When they finish the drills, I want to ask Olivia how she felt about shaping Sarah’s body into synchronized formations. I could see how she balanced the fine line of trust, honesty, motivation and expectation while tending to the human being inside the athlete the way Lorette did for her.

Olivia has a unique perspective when it comes to coaching. “A lot of girls have anxiety, and my heart hurts for them,” she says. “When you’re swimming, you can’t see what you’re doing. So, you have to trust that your coach knows. But what your coach tells you doesn’t always match what you feel inside. It just takes a lot of trust.”

Her own balance between anxiety and trust brought Olivia to coach synchronized swimming at age 18 rather than swimming on the U.S. Olympic team.

Olivia’s profile and photograph are still listed on the TeamUsa.org website as part of the Olympic roster, but she never swam in the 2016 games. Instead, on Nov. 3, 2015, Olivia found herself in the back of an ambulance, convulsing and confused in the midst of a cacophony of sirens and on her way to John Muir Medical Center in Walnut Creek, California.

After sacrificing her childhood and school to achieve her dreams, Olivia began the process of trusting a different kind of coach that day; she did all she could to rely on God through the coming years that were often filled with anxiety and shame.

At 17-years-old, Olivia’s unexpected, stress-induced seizures brought on a feeling of terror and loneliness. Enduring her unexpected medical trauma without support from her home, team or her host family beside her, it seemed as though God had abandoned her as well.

In a single afternoon there were suddenly no more Olympics, no more competitions, no more first place awards or national anthems, no more pools and no more identity. Diagnosed with conversion disorder, a physical manifestation of anxiety and stress in the form of seizures, Olivia started over again as a person.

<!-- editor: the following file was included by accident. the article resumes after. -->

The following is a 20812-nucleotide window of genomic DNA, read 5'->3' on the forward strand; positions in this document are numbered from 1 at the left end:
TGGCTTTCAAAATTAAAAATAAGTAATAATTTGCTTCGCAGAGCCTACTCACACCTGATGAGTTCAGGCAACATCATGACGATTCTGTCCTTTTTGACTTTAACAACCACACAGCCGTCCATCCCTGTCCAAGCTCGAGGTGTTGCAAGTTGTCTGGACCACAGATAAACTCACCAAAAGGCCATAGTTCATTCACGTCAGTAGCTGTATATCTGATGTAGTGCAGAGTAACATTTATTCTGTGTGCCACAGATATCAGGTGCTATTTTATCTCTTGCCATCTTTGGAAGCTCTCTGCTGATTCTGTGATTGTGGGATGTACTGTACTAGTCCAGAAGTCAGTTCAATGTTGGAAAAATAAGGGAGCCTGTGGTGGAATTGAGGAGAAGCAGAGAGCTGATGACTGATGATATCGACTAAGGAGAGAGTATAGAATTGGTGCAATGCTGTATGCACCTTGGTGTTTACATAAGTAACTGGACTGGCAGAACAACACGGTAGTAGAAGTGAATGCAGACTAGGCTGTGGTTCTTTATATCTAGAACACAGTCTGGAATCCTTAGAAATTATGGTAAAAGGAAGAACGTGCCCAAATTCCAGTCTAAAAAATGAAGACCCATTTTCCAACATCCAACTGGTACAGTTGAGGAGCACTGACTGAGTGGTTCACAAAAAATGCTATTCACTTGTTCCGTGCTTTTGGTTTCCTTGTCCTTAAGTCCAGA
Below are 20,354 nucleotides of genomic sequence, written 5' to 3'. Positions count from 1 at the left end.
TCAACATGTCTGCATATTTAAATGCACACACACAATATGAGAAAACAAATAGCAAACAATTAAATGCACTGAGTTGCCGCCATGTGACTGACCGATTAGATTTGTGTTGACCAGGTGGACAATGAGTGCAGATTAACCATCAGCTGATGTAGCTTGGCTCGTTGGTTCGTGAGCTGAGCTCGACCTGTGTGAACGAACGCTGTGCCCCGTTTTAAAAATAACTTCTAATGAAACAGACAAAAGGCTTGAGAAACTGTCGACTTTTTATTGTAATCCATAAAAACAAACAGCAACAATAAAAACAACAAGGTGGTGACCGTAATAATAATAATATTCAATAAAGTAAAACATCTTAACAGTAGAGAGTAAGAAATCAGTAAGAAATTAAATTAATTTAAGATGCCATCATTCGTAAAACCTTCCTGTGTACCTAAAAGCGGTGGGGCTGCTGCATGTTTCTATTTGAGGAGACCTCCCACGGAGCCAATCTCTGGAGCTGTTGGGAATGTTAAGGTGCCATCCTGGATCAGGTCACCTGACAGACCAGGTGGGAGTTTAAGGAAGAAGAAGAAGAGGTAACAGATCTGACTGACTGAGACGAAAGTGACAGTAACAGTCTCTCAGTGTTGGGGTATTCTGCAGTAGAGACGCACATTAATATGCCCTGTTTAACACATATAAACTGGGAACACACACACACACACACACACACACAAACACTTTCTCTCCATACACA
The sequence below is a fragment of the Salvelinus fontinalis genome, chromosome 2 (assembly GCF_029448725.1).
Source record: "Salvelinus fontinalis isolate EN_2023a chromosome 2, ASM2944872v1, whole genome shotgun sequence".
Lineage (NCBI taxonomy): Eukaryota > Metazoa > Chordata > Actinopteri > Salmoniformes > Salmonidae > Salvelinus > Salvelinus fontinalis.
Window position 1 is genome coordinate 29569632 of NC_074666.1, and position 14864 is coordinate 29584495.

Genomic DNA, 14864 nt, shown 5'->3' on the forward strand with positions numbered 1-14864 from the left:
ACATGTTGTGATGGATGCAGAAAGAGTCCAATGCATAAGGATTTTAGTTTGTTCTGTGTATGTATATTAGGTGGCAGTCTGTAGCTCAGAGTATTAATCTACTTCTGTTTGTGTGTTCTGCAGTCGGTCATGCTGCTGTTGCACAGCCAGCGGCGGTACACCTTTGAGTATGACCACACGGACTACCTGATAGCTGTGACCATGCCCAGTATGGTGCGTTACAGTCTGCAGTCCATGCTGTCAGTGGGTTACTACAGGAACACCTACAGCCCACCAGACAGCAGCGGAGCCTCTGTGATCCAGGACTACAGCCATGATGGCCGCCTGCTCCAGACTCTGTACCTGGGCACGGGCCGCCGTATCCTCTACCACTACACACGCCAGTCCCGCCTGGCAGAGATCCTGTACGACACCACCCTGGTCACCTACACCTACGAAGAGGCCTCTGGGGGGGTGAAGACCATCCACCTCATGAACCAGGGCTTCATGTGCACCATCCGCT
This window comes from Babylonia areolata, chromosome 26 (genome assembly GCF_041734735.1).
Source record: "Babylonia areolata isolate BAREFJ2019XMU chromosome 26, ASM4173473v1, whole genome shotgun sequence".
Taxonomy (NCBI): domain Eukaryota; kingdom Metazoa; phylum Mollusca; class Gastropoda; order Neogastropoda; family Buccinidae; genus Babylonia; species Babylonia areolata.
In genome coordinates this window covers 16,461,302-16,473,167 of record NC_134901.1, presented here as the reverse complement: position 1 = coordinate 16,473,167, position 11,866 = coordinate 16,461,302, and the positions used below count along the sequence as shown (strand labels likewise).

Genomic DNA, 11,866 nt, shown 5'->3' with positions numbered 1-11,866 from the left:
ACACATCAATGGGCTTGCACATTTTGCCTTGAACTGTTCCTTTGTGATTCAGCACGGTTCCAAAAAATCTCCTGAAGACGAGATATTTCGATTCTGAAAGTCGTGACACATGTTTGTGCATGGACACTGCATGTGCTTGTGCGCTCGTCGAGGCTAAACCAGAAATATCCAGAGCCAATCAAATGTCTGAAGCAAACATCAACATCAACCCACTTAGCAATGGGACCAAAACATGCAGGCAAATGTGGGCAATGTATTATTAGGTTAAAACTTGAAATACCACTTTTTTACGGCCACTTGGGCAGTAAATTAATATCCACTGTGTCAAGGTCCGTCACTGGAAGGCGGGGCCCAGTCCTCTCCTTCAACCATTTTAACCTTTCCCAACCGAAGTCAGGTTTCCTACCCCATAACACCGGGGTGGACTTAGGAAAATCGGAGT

It was a long, angry wrestle with God.

Those disabling moments in the ambulance and the crumbling sense of self that followed could not have felt like a meaningful circumstance for Olivia. But time and a new sense of the divine have since fashioned an irreplaceable synchronicity with heaven that she wouldn’t trade for any gold medal.

Back in the pool in Charlottesville, Olivia is patiently guiding Sarah through “The Albatross” pose. “Close the space between your bra bone and your belly button,” Olivia instructs. “Think about your ribs as elevators. Tilt your pinkies up. Have I taught you my vein trick?”

Sarah is eager and attentive. She follows Olivia’s directions precisely, willing her body to bend and move in exact obedience.

Olivia has molded a new version of herself since her seizures began. “I know God, I believe God and I want God. That’s enough for me,” she tells me between practices, surprisingly calm. While I observe Olivia with Sarah, I imagine her as a breathing, living version of the Synchro Suzie doll, willingly placing herself into God’s hands.

He is constantly moving her limbs and life into new positions. “I want you to look like this,” he says.

Olivia responds by making his words match how she feels inside. Do with me what you will, she says. Just let me help Sarah find the human being inside of her.

I expect Olivia will help many girls do just that in the coming years. Some of them may even swim in the Olympics. And if they do, they will go knowing Olivia helped them build not only their muscles and bodies, but their spirits and potential.

Jessica Nova Rasmussen is a graduate of Southern Virginia University and a freelance writer. Email: jrasmussen99@gmail.com